Where to Find Layout Templates

  • Paid sites like
  • In the Microsoft Word template catalog
  • From free template websites like
  • Build your own in document creation suites like Canva or Adobe Illustrator

Personal Information

All resumes need a personal information section. Your name should always be the largest, boldest text on the resume. You never want to be passed up for a job because a manager couldn’t quickly find your resume in a pile.

In addition to your name, your personal information section needs to include your:

  • mailing address (remove before posting resume online)
  • phone number
  • email address

Objective/ Headline

Objectives and headlines are the leading information found under your personal info and are included in all forms of resume. If you are pulling your resume template from an older source like Microsoft Word’s catalog, you may find that objectives are the suggested choice to start your resume.

Objectives, which are a simple statement about your career goals, are considered outdated and unnecessary in modern resumes. In general, unless it is specifically requested that you include an objective (it won’t be), you should opt for a headline instead.

A Headline is effectively a synopsis of your resume. You want this short (no more than 5 sentences) ode to you and your skills to provide just enough detail to let a manager know, “Hey, this resume shouldn’t go in the preliminary trash pile.”

A good standard for your headline is to include your length of experience, your special skills, any applicable certifications, and any of their specific “preferred” skill requests that you match.

Work History – What to Include

With your personal information and headline out of the way, it is time to focus on the body of your resume. First, we will take a look at the information you should include in the “work history” section of your resume.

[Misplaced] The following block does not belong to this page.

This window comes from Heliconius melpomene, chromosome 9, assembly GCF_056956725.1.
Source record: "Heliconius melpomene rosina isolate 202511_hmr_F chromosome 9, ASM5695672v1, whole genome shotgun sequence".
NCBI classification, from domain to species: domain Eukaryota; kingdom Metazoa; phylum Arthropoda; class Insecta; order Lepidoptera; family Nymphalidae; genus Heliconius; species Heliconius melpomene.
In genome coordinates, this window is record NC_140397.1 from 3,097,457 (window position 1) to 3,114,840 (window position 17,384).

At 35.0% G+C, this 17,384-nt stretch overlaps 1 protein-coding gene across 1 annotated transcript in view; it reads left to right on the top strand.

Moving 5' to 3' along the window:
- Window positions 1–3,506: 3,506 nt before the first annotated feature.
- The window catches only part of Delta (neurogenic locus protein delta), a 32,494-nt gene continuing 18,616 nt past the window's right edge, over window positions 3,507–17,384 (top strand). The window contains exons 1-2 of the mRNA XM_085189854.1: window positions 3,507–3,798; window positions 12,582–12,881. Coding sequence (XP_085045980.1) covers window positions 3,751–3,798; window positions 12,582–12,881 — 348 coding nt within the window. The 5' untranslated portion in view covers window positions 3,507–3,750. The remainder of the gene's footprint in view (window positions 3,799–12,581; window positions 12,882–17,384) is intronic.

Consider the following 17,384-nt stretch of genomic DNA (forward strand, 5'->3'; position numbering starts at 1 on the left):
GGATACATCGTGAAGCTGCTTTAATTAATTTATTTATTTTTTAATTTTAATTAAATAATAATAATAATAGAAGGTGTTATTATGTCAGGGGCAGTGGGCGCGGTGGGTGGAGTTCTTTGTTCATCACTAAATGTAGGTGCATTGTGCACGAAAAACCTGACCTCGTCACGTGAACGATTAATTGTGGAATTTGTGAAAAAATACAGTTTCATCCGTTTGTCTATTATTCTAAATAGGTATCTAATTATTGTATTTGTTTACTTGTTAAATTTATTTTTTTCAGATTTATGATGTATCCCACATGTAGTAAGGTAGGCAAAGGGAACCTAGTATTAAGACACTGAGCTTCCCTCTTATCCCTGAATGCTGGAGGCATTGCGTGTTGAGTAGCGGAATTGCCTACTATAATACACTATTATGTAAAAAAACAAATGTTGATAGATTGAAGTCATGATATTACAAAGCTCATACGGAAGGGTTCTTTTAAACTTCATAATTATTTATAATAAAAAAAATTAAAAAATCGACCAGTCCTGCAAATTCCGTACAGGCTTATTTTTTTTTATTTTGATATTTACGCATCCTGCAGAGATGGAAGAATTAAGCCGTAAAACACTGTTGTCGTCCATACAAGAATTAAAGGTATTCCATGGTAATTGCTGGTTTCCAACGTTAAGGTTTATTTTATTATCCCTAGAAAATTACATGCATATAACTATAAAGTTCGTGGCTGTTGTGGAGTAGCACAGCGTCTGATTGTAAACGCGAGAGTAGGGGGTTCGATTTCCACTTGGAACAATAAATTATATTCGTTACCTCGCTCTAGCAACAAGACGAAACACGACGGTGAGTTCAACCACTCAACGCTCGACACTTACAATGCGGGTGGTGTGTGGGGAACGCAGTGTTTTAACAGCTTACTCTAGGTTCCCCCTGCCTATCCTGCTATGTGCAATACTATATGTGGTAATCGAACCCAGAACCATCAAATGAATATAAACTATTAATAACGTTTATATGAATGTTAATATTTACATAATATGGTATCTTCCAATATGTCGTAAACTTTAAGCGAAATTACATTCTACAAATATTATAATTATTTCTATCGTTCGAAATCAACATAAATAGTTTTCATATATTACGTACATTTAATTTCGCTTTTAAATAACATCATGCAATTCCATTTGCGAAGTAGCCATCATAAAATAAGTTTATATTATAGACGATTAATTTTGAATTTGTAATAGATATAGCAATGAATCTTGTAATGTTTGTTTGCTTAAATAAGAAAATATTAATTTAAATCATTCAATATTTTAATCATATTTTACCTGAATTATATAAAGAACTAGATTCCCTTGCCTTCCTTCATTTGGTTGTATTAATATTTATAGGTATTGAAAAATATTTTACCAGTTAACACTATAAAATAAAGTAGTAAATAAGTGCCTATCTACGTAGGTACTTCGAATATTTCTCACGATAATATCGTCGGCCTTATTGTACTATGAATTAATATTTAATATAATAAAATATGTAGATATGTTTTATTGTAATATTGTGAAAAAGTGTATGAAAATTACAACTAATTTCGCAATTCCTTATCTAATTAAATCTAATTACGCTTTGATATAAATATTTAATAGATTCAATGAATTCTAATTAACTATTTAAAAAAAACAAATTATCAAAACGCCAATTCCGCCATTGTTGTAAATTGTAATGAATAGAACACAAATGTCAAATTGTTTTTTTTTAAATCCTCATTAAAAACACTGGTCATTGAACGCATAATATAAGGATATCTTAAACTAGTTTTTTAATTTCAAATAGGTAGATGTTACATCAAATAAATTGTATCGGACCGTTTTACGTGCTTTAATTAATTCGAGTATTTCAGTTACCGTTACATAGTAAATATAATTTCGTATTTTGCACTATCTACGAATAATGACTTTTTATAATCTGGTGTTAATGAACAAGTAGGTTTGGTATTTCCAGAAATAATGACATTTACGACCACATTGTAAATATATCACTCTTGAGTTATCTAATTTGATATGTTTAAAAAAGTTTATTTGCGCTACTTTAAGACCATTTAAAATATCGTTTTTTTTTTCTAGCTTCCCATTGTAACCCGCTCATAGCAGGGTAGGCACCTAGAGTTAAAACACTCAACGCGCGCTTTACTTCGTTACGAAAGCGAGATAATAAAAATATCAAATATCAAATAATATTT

Chronological resumes need to show a grander focus on your work history. You need to focus your work history on the jobs that best illustrate your work proficiency.

Ask yourself:

  • How much experience does this position require?
  • What jobs have I worked that fit the position’s prerequisites?
  • How can I explain my work duties to best exemplify that I have the proper experience?

These questions will help you decide which positions from your work history are most important and which job duties you want to highlight.

If you have more than enough work experience and want to know how much to include, remember that your resume should be one page. With this in mind, trim your list down as needed, ridding yourself of the oldest and/or shortest positions first.

A functional resume doesn’t rely on job history to inform the employer of your proficiency. This means you can limit your work history information to the most vital of details if you have a work history to include at all. 

A combination resume should focus on both work history and skills equally, so follow the parameters for a chronological resume.

Skills and Proficiencies

No matter which resume-style you choose, skills and proficiencies are important. However, for functional resumes skills are even more important because they create the basis for your entire resume.

So how can you easily figure out your skills?

Well, one way is to look at job listings for the job you already do and the job you want and look at the skills they are looking for.

Do any apply to you? Great! Make a list of all the skills from those lists that you can use.

Next, think about your soft skills. Soft skills are direct reflections of your emotional intelligence and natural abilities. These are things like: